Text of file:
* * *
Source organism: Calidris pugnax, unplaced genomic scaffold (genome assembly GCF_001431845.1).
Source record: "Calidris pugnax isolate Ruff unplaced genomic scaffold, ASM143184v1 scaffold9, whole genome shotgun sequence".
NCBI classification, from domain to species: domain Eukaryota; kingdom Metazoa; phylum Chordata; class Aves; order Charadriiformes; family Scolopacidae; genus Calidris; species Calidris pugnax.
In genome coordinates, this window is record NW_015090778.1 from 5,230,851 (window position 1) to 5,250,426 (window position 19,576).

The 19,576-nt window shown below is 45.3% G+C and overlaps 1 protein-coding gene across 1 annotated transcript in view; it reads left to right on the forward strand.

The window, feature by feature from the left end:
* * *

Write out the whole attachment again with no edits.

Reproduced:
Source organism: Calidris pugnax, unplaced genomic scaffold (genome assembly GCF_001431845.1).
Source record: "Calidris pugnax isolate Ruff unplaced genomic scaffold, ASM143184v1 scaffold9, whole genome shotgun sequence".
NCBI classification, from domain to species: domain Eukaryota; kingdom Metazoa; phylum Chordata; class Aves; order Charadriiformes; family Scolopacidae; genus Calidris; species Calidris pugnax.
In genome coordinates, this window is record NW_015090778.1 from 5,230,851 (window position 1) to 5,250,426 (window position 19,576).

The 19,576-nt window shown below is 45.3% G+C and overlaps 1 protein-coding gene across 1 annotated transcript in view; it reads left to right on the forward strand.

The window, feature by feature from the left end: